It is anticipated that an additional Biquad filter stage will result in further improvements.



e. Circuit 3

Test Description - An example Circuit is implemented for Impedance accuracy evaluation.

Setup - This test applies the IFFT test signal to the Circuit port of Channel 2 . Measurements are made on the Channel 2 port and a current-sense resistor. The Circuit port impedance is then calculated.

Expectation - Close correspondence between measured results and MATLAB reference figures.

Circuit Model - This circuit has an impedance of close to 8 ohms at low frequencies and a rising then falling characteristic at higher frequencies. It also includes a capacitor representing PCB and access circuit capacitance.


Fig 25. A more complex example circuit to be emulated.


MATLAB Model - The MATLAB code for this circuit is :-

opts = bodeoptions('cstprefs');  
opts.FreqUnits = 'Hz';          % change the bode options to Hz

s = tf('s');       % declare the s operator

% The circuits is 1.5mH + 8 // with 1.5nF + 1000
% 
R1 = 8;
R2 = 1000;
L = 1.5e-3*s;
C = 1/(1.5e-9*s);
B1 = R1 + L;
B2 = R2 + C;
Cpara = 1/(100e-12*s);% PCB capacitance

PortZ = 1/( (1/B1)+(1/B2)+(1/Cpara) );

figure(1)
bodeplot(PortZ,{1,100000000},opts);  % show Port Z
grid on  % grid on

Fig 26. MATLAB Code for the example Circuit

Fig 27. The transfer function of the circuit impedance


Results

Fig 28. Overview of Magnitude response. MATLAB reference (Magenta), Measurements (Blue)


Fig 29. Overview of Phase response. MATLAB reference (Magenta), Measurements (Blue)

Fig 30. Detail of Latency response. MATLAB reference (Magenta), Measurements (Blue)

Comments

 In the general views of Figs 28 and 29 and the detail view of Fig 30, the measured responses are seen to be virtually coincident with the MATLAB reference figures.

There is little value in looking at the fine detail as the aim will be to use the previously proven Biquad to counter the parasitic capacitance and then add another Biquad to produce the Inductor, Capacitor and two resistors that we actually want.

As we are limited to just one Biquad at present, the full analysis will wait until next time.


 

5. Discussion and Conclusions

This has been a first look at the initial performance results for the low-latency controller and the closed-loop arbitrary circuit emulator.

This exercise was set at a low DSP sampling rate of 1.6Msps although measurements are made at 8Msps. Later we anticipate increasing the DSP sampling rate to match the measurement rate at 8Msps.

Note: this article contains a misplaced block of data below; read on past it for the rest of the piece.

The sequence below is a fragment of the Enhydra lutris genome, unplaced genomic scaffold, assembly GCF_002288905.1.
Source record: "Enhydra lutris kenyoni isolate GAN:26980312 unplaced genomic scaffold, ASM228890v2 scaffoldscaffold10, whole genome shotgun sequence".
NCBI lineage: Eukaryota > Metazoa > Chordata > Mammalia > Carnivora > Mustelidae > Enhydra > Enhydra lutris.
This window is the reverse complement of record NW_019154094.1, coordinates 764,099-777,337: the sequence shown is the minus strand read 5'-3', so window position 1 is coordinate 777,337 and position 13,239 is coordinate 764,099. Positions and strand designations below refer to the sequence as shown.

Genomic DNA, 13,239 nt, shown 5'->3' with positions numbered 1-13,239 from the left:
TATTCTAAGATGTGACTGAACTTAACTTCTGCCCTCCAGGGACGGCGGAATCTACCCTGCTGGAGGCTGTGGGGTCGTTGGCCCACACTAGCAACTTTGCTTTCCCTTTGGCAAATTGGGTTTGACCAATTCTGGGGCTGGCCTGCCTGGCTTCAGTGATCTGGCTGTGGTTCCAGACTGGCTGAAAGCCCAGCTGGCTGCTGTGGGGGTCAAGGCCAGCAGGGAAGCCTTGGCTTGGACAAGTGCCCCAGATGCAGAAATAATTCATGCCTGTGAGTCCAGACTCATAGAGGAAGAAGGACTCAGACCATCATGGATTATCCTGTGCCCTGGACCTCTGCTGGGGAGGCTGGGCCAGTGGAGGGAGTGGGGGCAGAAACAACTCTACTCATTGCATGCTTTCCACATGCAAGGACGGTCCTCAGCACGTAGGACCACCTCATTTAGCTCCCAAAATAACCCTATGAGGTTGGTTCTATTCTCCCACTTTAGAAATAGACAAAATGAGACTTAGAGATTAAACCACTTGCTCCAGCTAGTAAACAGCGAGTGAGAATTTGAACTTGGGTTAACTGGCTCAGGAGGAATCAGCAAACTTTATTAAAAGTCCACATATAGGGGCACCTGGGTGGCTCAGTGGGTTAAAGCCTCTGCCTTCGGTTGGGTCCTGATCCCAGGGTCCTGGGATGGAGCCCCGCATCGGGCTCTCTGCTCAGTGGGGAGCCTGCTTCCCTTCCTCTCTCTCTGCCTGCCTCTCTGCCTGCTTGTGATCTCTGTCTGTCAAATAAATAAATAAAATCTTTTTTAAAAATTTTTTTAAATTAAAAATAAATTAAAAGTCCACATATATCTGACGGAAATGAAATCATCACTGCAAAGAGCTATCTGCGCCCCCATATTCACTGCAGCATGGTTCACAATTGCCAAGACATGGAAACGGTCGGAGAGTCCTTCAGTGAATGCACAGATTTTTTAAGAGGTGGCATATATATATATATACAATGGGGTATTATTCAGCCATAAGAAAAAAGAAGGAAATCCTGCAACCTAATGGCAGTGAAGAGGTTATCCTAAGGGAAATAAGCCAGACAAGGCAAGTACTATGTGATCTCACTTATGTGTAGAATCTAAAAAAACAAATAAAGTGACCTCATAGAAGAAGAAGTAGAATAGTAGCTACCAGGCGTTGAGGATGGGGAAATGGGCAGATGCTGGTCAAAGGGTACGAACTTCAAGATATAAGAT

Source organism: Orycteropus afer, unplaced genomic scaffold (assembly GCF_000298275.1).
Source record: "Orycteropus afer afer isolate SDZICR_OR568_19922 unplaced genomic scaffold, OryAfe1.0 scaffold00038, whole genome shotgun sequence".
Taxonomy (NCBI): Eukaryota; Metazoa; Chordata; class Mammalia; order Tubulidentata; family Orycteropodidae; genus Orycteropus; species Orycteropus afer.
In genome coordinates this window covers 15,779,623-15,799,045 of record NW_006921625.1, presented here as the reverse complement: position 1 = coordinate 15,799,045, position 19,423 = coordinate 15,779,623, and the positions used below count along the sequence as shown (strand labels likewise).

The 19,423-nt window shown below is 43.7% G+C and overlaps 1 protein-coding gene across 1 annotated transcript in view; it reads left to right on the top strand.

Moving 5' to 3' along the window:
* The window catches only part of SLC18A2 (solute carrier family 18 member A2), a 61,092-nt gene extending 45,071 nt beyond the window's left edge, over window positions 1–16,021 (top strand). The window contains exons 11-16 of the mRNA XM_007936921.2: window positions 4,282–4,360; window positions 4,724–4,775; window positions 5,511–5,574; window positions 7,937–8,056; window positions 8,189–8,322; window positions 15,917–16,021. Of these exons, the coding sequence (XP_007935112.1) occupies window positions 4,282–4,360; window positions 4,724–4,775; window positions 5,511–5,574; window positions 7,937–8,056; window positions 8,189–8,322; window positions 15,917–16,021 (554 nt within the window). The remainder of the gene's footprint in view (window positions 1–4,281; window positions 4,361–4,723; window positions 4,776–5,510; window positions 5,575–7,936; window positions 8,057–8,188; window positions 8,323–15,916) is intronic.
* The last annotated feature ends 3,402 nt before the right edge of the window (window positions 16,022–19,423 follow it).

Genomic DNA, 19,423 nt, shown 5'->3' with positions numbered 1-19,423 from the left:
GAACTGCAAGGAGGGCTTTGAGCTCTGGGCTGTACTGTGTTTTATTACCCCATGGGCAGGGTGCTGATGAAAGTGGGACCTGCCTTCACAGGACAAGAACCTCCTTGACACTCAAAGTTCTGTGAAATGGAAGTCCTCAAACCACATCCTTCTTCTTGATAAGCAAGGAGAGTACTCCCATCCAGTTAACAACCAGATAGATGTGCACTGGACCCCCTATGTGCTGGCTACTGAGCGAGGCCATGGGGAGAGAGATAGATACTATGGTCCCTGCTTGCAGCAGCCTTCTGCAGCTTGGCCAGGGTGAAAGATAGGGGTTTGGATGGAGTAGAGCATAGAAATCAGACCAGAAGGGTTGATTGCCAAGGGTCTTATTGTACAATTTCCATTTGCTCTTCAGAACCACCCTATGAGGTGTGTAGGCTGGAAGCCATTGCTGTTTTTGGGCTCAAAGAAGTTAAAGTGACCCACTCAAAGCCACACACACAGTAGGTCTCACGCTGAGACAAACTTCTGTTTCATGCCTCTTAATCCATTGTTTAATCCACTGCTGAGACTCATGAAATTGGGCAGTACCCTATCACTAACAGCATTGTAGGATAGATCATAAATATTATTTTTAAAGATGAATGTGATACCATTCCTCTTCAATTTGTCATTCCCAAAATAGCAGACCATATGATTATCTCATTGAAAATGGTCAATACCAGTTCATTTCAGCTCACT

Also, we limited the number of Biquad filter stages to just 1. In theory there are enough DSP resources in the Intel Cyclone V for another 40 Biquads on each channel.

Controller and Circuit emulation examples were developed to exhibit sharp characteristics, flat characteristics and in one example a circuit impedance range from 8 ohms to > 1.5k ohms.

There was an initial disappointment that the Port access circuits exhibited a higher parasitic capacitance than wanted, at around 100pF, but it turned out that this could be effectively cancelled out by use of the existing phase compensation circuit along with suitable Biquad settings. Long term, this parasitic capacitance can be reduced with some component changes and additional PCB trace voiding, but for now it is fine to free up 1 Biquad to make the fix.

There are a few non-ideal elements that have been identified, that affect the performance. These are :-

  • Port access circuit parasitic performance - fixed by DSP and phase correction circuit
  • Suspected Port amplifier device low frequency droop - will be easily fixed by DSP
  • DAC reconstruction - Zero order hold amplitude loss - will be easily fixed by DSP

The measurement system, which basically comes for free as part of the controller DSP is a joy to work with and provides a sophisticated wide-band time domain and frequency domain analysis from a 4.096 ms data capture. I was not expecting to have a clear view down to sub degree, sub ns and mdB levels, but the results do indeed allow inspection at these levels.

These first results from the examples, provide great encouragement for the next phase of faster, more complex circuits. Whilst there are some residual small unwanted effects still to be resolved, many of the practical results are close enough to the MATLAB theoretic plots that there is no pressing need to look for further improvement.

Conclusions

A demonstration of low-latency controllers and closed-loop applications that make use of them has been demonstrated.

The technology evaluation system has proven capable of performing well on an initial set of exercises.

A notional objective to provide a 10 x Speed and 10 x Complexity over a previous historical design now looks achievable and the opportunities are even greater if a move is made from the Cyclone V FPGA to the Cyclone 10 GX FPGA.

All is set fair with the existing hardware for the next set of tests at a higher DSP sampling rate and more controller Biquads.


Thank you for your interest, Steve    Twitter @precisiondsp. and  LinkedIn

Next up will be - Results for faster, more complex controllers and closed-loop applications.
Previous post by Steve Maslen:
   Feedback Controllers - Making Hardware with Firmware. Part 8. Control Loop Test-bed